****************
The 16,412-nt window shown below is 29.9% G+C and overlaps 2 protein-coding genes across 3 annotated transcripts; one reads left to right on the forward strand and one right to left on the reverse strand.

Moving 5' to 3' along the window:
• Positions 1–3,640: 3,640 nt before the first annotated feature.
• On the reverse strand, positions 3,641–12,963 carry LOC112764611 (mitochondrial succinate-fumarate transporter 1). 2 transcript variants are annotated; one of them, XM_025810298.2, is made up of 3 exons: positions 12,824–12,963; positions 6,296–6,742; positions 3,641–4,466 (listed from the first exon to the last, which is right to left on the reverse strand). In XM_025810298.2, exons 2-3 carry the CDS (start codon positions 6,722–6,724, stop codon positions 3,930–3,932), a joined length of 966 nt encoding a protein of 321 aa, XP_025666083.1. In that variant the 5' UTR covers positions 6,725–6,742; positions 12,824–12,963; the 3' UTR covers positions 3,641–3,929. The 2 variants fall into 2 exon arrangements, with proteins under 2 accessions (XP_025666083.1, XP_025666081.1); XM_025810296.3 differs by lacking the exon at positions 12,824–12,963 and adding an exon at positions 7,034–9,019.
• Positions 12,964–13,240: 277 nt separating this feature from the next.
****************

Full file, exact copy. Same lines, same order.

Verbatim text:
The 16,412-nt window shown below is 29.9% G+C and overlaps 2 protein-coding genes across 3 annotated transcripts; one reads left to right on the forward strand and one right to left on the reverse strand.

Moving 5' to 3' along the window:
• Positions 1–3,640: 3,640 nt before the first annotated feature.
• On the reverse strand, positions 3,641–12,963 carry LOC112764611 (mitochondrial succinate-fumarate transporter 1). 2 transcript variants are annotated; one of them, XM_025810298.2, is made up of 3 exons: positions 12,824–12,963; positions 6,296–6,742; positions 3,641–4,466 (listed from the first exon to the last, which is right to left on the reverse strand). In XM_025810298.2, exons 2-3 carry the CDS (start codon positions 6,722–6,724, stop codon positions 3,930–3,932), a joined length of 966 nt encoding a protein of 321 aa, XP_025666083.1. In that variant the 5' UTR covers positions 6,725–6,742; positions 12,824–12,963; the 3' UTR covers positions 3,641–3,929. The 2 variants fall into 2 exon arrangements, with proteins under 2 accessions (XP_025666083.1, XP_025666081.1); XM_025810296.3 differs by lacking the exon at positions 12,824–12,963 and adding an exon at positions 7,034–9,019.
• Positions 12,964–13,240: 277 nt separating this feature from the next.